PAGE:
By Katherine Long
Sun associate editor
It’s the time of year when a familiar scene starts popping up in churches and homes: the infant Jesus, snug in a manger, flanked by proud parents Mary and Joseph and perhaps some curious livestock. That nativity scene comes from the Gospel of Luke, which recounts that Jesus was laid in a manger because “there was no room for them at the inn” (Lk 2:7). That manger might have been an unorthodox lodging solution, but it became a place of comfort and refuge, a site where something beautiful happened.
A similar story unfolded in Syracuse not too long ago.
At 5:30 in the evening on Oct. 20, the phone rang at the offices of Catholic Charities of Onondaga County. Steven Morgan, executive deputy commissioner of the Onondaga County Department of Social Services (DSS) was on the other end.
Morgan explained to Mike Melara, executive director of Catholic Charities, that there was a potential problem on the horizon for some families accessing emergency shelter through DSS. These families were staying in motels around Syracuse, a short-term solution DSS provides to help people avoid homelessness when the beds at traditional shelters are full. But with both Family Weekend at Syracuse University and the SU-West Virginia University football game kicking off the following day, the motels were overbooked and in a bind. The families needed to leave by the following evening to allow the motels to accommodate their scheduled guests for the weekend.
DSS reached out to area agencies that provide services to the homeless, but they, too, were booked or unable to coordinate accommodations on 24 hours’ notice. Luckily, Melara and the Catholic Charities staff had just the solution — and the ability to pull it off in time.
“We’re a large organization, but we’re nimble,” Melara said. “We have the ability to respond to difficult situations at a moment’s notice. We see it as a challenge and we’re motivated to solve the problem.”
Catholic Charities offered to convert Vincent House, their neighborhood center on Syracuse’s west side, into temporary living quarters for the weekend. Vincent House provides after-school programs for children and teens during the week, and the building features a kitchen, gym, library, classrooms and a recreation area. With some fast tweaking, it would house the families nicely.
With the location set, a meeting was held early Friday morning to hammer out the finer details. Liz Perry, program manager at Catholic Charities’ Dorothy Day House in Syracuse, was part of the planning team.
“My work at the shelter gave me some insight on the details” that would go into making the weekend a success, she said.
She and Catholic Charities staff members from every department pitched in to decide and execute on staffing schedules and security measures, coordinate logistics and come up with creative solutions for providing essential but easily-overlooked needs, like bathing facilities. (Hand towels would be available for freshening up, and vans would take guests to the Oxford Street Inn during the day, when the facility was closed, to use the shelter’s showers.)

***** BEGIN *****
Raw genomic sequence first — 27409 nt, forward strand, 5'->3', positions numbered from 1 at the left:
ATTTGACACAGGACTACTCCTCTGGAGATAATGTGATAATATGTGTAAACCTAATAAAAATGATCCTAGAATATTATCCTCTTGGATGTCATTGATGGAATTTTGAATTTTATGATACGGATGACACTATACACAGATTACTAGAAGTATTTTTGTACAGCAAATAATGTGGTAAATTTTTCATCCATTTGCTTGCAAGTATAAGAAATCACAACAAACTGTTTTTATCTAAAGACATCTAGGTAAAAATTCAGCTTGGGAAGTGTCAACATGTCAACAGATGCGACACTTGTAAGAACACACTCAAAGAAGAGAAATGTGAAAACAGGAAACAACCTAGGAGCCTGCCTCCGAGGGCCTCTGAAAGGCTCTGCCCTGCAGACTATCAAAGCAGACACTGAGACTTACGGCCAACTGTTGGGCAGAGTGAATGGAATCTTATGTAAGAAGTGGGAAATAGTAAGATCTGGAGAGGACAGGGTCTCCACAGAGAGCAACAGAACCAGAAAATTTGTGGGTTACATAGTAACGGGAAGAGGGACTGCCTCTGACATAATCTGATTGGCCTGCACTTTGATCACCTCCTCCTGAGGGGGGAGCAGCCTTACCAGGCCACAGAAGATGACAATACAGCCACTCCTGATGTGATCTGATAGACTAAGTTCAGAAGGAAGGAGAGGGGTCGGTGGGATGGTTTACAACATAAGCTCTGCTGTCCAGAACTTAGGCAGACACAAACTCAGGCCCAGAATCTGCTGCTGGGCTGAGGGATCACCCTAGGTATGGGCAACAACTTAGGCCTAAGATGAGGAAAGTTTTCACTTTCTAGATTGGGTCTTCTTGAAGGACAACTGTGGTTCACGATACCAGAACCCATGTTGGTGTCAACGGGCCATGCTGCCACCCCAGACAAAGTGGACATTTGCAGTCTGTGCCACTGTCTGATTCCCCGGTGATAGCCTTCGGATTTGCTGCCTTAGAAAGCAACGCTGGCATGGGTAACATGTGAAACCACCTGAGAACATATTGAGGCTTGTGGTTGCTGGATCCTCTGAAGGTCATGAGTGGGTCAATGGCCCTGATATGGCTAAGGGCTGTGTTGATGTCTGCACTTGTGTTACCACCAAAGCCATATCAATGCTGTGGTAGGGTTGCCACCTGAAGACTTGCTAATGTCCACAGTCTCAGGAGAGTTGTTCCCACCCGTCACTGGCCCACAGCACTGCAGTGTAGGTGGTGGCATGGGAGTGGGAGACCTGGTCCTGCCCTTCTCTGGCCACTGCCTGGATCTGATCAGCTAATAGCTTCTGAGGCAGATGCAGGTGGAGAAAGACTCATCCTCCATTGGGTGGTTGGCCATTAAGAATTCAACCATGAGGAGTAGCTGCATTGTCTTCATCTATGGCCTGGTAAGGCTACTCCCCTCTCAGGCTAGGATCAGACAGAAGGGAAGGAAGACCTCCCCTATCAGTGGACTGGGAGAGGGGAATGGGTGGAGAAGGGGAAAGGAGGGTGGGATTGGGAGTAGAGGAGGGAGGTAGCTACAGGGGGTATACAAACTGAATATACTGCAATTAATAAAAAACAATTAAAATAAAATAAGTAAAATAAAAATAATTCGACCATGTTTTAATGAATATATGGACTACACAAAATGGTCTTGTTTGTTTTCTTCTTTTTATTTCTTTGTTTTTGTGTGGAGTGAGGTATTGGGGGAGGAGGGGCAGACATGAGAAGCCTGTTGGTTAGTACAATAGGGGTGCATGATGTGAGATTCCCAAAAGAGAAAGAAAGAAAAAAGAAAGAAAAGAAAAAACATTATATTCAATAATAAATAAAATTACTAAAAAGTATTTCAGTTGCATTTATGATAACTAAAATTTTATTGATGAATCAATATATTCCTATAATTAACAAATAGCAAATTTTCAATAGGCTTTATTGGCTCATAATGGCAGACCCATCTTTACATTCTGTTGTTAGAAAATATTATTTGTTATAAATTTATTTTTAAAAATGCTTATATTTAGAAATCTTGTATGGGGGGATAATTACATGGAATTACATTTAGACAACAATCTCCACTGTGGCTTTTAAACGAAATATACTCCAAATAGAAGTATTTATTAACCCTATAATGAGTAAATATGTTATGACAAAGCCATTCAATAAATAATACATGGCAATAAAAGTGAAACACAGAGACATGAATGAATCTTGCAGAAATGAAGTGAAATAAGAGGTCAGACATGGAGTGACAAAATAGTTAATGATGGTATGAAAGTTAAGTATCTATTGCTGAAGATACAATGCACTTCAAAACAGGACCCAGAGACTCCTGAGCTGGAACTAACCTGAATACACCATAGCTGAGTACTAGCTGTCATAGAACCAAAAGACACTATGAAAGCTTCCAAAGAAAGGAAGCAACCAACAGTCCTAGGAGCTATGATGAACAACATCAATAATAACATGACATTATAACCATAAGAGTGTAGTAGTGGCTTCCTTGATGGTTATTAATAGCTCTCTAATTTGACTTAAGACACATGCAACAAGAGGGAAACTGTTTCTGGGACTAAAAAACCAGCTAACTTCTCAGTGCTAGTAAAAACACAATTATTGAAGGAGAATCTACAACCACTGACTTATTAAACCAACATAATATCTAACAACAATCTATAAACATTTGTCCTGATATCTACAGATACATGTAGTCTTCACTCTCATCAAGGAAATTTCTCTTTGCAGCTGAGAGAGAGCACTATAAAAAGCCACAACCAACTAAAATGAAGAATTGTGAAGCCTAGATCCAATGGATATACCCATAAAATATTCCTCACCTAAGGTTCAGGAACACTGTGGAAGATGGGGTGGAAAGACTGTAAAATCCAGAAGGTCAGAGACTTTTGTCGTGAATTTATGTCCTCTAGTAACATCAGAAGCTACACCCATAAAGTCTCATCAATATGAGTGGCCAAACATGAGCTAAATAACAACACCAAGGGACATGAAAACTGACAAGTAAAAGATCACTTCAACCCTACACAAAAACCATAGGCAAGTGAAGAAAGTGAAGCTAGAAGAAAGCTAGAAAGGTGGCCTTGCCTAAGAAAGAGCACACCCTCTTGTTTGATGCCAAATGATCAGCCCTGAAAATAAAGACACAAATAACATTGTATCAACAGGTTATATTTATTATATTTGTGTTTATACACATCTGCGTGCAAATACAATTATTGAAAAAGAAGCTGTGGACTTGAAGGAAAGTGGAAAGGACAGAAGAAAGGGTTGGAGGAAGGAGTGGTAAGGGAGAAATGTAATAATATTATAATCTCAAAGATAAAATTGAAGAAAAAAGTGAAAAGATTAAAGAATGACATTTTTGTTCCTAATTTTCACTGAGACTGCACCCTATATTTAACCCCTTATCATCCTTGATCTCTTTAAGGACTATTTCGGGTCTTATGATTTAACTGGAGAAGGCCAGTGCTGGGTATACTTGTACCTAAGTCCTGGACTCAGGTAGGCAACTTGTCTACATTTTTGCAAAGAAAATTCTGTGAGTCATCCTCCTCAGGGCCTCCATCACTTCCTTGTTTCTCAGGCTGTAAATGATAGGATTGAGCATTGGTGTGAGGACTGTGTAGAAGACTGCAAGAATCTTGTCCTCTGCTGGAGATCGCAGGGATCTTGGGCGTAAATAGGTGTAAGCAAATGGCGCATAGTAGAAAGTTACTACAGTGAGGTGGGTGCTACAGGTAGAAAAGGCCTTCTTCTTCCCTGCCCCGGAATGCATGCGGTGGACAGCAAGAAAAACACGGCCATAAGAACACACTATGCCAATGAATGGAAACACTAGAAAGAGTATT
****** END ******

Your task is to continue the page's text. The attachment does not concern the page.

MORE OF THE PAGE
By 5 p.m. that evening, the Catholic Charities leadership team had set up beds in the gym and recreation room at Vincent House — Red Cross cots topped with blankets and pillows from Hillbrook Juvenile Detention Center, all secured through DSS — and the first guests were welcomed.
That weekend, 23 women and children called the house on Seymour Street home. Seventeen Catholic Charities staff members worked at the house in shifts throughout the weekend, providing meals, supervising activities for the children and keeping the house staffed 24 hours a day. Security was also posted at the house to ensure the safety of the residents.
Perry worked an 8 p.m. to 12 a.m. shift, during which she helped clean up dinner and checked the roster at curfew to “make sure everyone was in and safe,” she said.
Despite the speed with which the plan was put into motion, there weren’t any problems to speak of that weekend.
“Everything ran so smoothly,” Perry said. “Everyone worked together so well.”
On Monday morning, DSS staff met with guests to assist them with temporary or permanent housing. Morgan said the feedback DSS received from the families about the weekend was generally positive.
“They said they felt they were treated with respect and that they appreciated the opportunity to be with other families,” he said.
Melara, too, heard that families were “very happy” with the arrangement, which in turn made him and his staff very happy.
“It was a humbling experience for all of us,” he said. “We’re pleased that we were able to effectively respond to this urgent need.”
For more information about Catholic Charities of Onondaga County’s work to provide care and advocacy for children and families, the homeless, at-risk youth, refugees, those in need of emergency assistance, the elderly and those with developmental disabilities, visit www.ccoc.us.